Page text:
The Best of the Capitol Masters: 90th Birthday Edition
Paul, Les with Mary Ford
Turn on the Paulverizer!
Les Paul first previewed his far-out notion of a guitar "chorale" at a party he and his wife and singer, Mary Ford, held at their Los Angeles home in 1947. The guests were Hollywood types, and in the liner notes of this anthology, Paul recalls slipping his homemade wax disc of "Lover" onto the turntable, just to see how the revelers would react. "They'd never heard anything like it, had no idea what or who it was," Paul writes. "But Mary quickly made the connection. . . . She threw her arms around me saying, 'Wow! So that's what you've been doing out in the garage.'"
Wow is right: "Lover" is the first-ever multitrack recording. It was accomplished by the careful stacking of individual parts, one atop another. More than a jaw-dropping parlor trick, this tune begins the modern recording era.
Driven by the dream that one man could emulate an orchestra without hiring extra hands, Paul had been working on the recording for several years. He gave each of the eight different guitar parts on "Lover" a specific mission: Some offered sparring and parrying counterpoint to the melody; some of the guitars were recorded at half-speed so that when played at regular speed, they sounded impossibly fast; some served as a kind of "bass line." (Paul played his own drum parts on many of these hits.) Don't be put off by the tame, easy-listening initial verses: After a break, "Lover" erupts into a quick-stepping sprint that is utterly delightful. Other selections find Paul applying his multitracking tricks to Ford's vocals: Check out "How High the Moon" to hear a lush, wonderfully harmonized Mary Ford chorale.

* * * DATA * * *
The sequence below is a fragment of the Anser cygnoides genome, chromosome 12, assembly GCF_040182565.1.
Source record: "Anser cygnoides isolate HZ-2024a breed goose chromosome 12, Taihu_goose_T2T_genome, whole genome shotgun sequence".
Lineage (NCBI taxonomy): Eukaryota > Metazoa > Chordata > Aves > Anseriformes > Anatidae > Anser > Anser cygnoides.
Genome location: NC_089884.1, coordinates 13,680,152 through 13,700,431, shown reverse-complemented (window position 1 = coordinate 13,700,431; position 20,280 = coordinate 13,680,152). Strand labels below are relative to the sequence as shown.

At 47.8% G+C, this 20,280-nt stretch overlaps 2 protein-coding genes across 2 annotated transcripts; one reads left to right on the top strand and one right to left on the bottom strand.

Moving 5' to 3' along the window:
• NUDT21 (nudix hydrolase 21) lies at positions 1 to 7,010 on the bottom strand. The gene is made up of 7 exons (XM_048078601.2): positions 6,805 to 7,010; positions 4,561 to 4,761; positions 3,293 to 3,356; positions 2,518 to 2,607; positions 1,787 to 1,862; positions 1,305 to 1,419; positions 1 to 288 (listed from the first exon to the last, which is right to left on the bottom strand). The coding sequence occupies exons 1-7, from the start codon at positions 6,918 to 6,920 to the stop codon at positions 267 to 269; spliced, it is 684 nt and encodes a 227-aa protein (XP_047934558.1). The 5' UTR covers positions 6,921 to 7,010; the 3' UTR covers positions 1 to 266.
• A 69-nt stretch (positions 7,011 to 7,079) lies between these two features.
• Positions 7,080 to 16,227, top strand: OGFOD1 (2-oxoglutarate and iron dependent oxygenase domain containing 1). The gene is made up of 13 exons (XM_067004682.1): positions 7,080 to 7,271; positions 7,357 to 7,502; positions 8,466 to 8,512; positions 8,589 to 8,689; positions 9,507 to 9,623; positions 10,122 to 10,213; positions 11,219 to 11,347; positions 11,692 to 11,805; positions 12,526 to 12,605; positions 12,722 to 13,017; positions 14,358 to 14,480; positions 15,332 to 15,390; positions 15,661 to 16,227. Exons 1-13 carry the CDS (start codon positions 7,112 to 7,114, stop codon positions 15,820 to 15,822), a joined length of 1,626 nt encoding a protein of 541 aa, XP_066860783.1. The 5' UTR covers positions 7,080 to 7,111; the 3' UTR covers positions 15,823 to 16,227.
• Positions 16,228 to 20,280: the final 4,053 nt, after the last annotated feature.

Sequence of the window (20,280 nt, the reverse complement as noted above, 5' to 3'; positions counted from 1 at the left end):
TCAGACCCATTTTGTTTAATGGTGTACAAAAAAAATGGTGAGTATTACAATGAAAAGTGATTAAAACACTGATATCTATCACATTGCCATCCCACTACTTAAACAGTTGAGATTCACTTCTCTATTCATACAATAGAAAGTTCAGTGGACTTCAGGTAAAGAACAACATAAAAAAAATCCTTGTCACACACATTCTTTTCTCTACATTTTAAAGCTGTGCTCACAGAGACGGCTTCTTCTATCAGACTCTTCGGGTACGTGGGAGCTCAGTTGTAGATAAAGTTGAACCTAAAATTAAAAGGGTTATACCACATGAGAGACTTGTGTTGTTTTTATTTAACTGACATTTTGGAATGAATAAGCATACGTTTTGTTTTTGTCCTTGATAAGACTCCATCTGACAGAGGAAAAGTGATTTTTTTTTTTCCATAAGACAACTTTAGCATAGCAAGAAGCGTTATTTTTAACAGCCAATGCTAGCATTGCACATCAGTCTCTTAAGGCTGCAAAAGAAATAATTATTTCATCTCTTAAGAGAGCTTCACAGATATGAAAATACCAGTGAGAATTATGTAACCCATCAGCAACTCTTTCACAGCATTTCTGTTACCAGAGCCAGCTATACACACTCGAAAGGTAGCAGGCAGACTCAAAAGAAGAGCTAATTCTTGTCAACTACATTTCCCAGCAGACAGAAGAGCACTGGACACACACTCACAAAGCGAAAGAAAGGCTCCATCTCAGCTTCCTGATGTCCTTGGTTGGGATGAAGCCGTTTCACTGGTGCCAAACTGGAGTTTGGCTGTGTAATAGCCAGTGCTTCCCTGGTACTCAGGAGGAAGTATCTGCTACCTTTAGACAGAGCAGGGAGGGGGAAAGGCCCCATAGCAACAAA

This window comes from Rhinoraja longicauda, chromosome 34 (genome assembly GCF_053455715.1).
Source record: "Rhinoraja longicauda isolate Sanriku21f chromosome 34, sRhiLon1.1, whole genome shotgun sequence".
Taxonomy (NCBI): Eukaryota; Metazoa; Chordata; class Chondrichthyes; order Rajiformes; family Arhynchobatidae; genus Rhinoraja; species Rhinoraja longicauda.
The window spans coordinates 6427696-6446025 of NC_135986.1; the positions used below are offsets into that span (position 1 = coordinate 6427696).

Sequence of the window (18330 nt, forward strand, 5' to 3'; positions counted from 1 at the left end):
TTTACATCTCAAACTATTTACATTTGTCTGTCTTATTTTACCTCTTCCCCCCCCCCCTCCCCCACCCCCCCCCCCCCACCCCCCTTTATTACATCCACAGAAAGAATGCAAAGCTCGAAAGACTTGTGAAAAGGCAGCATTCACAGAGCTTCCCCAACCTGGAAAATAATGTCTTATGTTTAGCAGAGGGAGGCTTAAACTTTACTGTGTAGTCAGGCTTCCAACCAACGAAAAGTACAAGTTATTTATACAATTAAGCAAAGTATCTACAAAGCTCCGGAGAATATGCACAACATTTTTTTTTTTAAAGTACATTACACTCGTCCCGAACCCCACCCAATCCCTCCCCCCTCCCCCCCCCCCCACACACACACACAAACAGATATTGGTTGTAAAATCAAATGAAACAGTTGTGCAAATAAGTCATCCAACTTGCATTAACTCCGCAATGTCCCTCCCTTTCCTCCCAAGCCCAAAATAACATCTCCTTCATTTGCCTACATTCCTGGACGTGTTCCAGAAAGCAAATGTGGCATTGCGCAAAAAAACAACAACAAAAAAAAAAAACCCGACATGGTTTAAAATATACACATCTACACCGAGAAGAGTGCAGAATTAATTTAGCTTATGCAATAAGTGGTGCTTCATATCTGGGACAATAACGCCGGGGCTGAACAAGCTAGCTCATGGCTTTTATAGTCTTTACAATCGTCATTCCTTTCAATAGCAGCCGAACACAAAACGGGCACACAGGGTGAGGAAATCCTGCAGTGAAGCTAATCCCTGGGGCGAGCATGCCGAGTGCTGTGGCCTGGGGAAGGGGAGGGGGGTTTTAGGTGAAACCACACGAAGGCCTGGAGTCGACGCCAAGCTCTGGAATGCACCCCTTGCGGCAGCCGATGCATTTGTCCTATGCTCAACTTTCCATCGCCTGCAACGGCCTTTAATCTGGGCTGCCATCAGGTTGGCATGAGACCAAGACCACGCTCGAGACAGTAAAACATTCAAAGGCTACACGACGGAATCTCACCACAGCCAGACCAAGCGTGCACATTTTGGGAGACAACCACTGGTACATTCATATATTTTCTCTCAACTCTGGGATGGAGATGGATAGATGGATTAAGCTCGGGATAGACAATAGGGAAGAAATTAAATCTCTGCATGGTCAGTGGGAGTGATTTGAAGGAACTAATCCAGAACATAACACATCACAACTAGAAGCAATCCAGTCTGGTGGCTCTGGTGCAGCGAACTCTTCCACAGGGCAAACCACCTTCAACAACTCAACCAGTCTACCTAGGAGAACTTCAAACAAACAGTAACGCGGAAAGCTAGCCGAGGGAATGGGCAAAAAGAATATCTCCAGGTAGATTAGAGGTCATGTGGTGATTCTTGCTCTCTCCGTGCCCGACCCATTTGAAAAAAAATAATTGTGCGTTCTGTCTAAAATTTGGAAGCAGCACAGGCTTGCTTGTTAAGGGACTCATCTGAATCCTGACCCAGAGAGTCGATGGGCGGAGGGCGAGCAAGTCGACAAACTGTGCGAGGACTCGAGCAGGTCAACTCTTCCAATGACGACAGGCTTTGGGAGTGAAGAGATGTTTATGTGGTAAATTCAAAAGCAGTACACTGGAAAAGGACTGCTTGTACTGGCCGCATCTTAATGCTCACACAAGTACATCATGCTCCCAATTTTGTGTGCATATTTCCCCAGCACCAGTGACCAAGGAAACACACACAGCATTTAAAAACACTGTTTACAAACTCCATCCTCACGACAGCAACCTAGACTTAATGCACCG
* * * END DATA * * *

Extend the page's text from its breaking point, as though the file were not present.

Paul was the classic garage tinkerer made good. In addition to inventing multitracking (and developing commercial eight-track recorders used in studios), he is responsible for the solid body electric guitar (the storied "Les Paul" model), as well as homemade contraptions that helped him create echo and reverb and muted plucking sounds. This collection, which includes spry versions of standards, jumping blues, and indelible songs like "Vaya con Dios," suggests that Paul's gadget-making was always purposeful. He built these devices to help him realize the music—deep and surprisingly futuristic music—he had bouncing around in his head.
Genre: Jazz, Vocals
Released: 2005, Capitol
Key Tracks: "Lover," "Vaya con Dios," "How High the Moon," "Tennessee Waltz."
Catalog Choice: Chester and Lester
Next Stop: Speedy West and Jimmy Bryant: Stratosphere Boogie
After That: Paco De Lucia, Al DiMeola, John McLaughlin: Guitar Trio
Book Page: 586